Anthroponyms seta TORRES, Francisco de Melo e (1620-1667)

Portuguese ambassador in England.

Francisco de Melo e Torres was born in Lisbon in 1629, and died there on 7th December, 1667, the victim of assassination.

His father, Garcia de Melo e Torres, had been a governor and vedor da fazenda (chief financial official) in Portuguese India, and his mother, Margarida de Castro, was the daughter of Henrique Correia da Silva, alcaide-mor (military commander) of Terena.

He received a Jesuit education, having attended the college of Santo Antão from the age of 6 or 7, where he studied Mathematics and the art of war, showing interest in following a military career.

At the age of 16, he received his first commission, as captain of a company of soldiers in Setúbal, and shortly after, in 1637, he was sent to the borough of Tavira.

He participated actively in the conspiracy movement at the time of the Restoration, in 1640, for which he was appointed governor of the Alentejan municipality of Olivença, a post he occupied for some months, and which was of great importance, as the war to regain independence from the Spanish was fought in that region.

In June of the following year he was appointed Mestre de Campo (Field Officer) of the Alentejo region, and accompanied the mobilisation of the troops that were gathering on the Alentejan border, which united in the campaigns of 1643 and 1644, where he participated in the victorious attacks on the Spanish towns of Valverde, Alconchel and Vila Nova del Fresco, in the unsuccessful siege of Badajoz, and in the famous battle of Montijo, in May, 1644, as commander of an infantry regiment. Meanwhile, he again assumed the post of governor of Olivença. In the middle of 1646 he married his niece, Leonor de Manrique, and they had three children: Garcia de Melo, the second count of Ponte, Madalena de Mendonça and Maria Violante.

Between 1649 and 1650, Melo e Torres temporarily substituted the count of Cantanhede in the miliary government of Cascais. There he was confronted with a mood of unrest, due to the presence of the English princes Rupert and Maurice (dissident princes of the parliamentary English republic that had deposed King Charles I) on the Tagus sandbar and the consequent implications, namely with the coercive presence of the armada of the English army at the gates of the capital. Later, in 1651, he again assumed this post for a short time. From 1651 to 1656 he undertook the post of general of the artillery in the Alentejo. During this period, due to the simultaneous absence of João da Costa (commanding officer) and André de Albuquerque (cavalry general), he temporarily took command of the government of the Alentejo province on more than one occasion, where he remained until the death of King João VI, in 1656, when he returned to Lisbon.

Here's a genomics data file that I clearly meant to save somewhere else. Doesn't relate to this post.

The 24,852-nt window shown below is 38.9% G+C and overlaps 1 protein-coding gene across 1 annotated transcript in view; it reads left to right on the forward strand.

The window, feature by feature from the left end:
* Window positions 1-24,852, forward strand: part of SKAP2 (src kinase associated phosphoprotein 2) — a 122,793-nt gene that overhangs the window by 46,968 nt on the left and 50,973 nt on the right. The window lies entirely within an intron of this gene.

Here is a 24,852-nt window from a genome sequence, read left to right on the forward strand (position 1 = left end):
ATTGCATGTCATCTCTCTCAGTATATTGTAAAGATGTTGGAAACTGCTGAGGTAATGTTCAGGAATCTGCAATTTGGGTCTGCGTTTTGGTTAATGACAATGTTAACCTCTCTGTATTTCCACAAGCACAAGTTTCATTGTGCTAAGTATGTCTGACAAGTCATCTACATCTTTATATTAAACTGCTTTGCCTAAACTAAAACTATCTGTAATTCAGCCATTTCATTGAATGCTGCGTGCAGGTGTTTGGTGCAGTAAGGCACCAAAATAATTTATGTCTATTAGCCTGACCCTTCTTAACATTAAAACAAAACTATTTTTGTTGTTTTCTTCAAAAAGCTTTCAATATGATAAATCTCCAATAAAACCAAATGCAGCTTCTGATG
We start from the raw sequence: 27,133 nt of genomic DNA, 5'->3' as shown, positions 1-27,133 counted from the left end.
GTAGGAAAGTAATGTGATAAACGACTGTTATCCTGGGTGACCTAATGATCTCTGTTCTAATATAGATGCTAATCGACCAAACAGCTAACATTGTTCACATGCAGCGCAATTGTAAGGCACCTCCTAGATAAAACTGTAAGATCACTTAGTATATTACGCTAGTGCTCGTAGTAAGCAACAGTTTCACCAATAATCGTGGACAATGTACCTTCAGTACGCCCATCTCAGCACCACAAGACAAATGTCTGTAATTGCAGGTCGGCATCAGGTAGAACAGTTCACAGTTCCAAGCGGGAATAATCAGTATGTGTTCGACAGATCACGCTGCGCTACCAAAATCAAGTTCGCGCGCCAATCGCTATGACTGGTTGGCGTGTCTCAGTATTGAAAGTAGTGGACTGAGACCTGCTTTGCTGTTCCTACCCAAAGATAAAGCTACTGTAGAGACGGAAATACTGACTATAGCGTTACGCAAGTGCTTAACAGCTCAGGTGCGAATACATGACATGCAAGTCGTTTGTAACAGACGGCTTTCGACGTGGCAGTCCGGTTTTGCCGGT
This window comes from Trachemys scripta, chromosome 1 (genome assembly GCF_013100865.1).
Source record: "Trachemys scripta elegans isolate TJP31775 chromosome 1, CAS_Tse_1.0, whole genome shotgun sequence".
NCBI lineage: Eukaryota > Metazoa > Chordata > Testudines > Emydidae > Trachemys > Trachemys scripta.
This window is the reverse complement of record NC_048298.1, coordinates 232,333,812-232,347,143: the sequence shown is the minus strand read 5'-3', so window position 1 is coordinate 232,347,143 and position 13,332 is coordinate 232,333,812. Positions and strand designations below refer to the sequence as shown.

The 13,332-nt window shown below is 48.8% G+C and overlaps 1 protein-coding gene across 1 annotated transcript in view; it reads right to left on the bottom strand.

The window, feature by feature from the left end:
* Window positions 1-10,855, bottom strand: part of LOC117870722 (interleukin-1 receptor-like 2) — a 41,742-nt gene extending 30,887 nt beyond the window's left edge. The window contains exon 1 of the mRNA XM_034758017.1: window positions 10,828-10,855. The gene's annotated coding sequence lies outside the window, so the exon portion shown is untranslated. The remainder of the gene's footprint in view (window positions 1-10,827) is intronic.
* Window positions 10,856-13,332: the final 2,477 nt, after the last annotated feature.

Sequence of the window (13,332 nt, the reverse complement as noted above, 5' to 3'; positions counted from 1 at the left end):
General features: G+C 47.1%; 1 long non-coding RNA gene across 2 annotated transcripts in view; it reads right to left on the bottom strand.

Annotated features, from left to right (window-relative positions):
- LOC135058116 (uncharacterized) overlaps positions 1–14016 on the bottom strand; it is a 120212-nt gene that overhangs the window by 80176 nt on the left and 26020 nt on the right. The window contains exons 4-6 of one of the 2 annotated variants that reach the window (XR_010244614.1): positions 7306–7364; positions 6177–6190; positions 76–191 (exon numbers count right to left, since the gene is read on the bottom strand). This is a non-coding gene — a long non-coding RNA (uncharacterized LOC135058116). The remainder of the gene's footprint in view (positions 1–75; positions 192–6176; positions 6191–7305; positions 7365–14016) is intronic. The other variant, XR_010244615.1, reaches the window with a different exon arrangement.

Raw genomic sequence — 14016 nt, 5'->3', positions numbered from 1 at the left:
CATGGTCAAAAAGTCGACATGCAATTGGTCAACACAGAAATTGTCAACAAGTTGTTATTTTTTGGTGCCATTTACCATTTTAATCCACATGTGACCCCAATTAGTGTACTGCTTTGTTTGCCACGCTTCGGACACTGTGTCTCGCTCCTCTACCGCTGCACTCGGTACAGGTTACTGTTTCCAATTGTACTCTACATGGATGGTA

With the redefinition of military posts, in February 1657, Melo e Torres intended to occupy the vacant post of cavalry general, but this failed to happen. However, he was appointed to the embassy in England, thus embarking on a diplomatic career, as his military career came to a close. His experience of war was considered as relevant, as attested by the fact that almost all those who became diplomats after 1640 had undertaken military functions. He also received the title of comendador (commander-in-chief) in this period.

He left for London in July, 1657, in a delegation comprising Francisco Sá de Meneses, as secretary, and the priest Ricardo Russell from the Colégio dos Inglesinhos. Melo e Torres? main instructions were to attempt to include the kingdom of Portugal in the alliance between Sweden, England and France against Spain, and to obtain English support against the Dutch fleet which was supposedly preparing to capture the Portuguese fleet returning from Brazil. On 28th April, 1660, he signed an agreement with the English Council of State, which was instituted following the dissolution of parliament, in one of the episodes of the Restoration of the English monarchy that year. In this agreement, the Portuguese crown obtained the aid of 12,000 infantry, 2,500 horses and the right to purchase arms. However, the recently proclaimed British monarch refused to ratify the agreement, which reignited the plan for a marriage between Charles II and a Portuguese princess (suggested during António de Sousa de Macedo?s residence in England, from 1642-1646), as a means of guaranteeing English military aid. This solution was also exploited in France, by the count of Soure (ambassador in Paris) together with the English queen-mother (who resided there), which at the time gave rise to the possibility of arranging a double wedding, between Princess Catarina and Charles II, and King Afonso VI and Henrietta Stuart (the sister of the English king).

The former proposal to France, of 2 million crusados plus Tangiers, was channelled to the (secret)negotiations, added to which were the municipality of Bombay and the right for the English to reside and trade in Portuguese territories, which then constituted the largest dowry ever received by a monarch.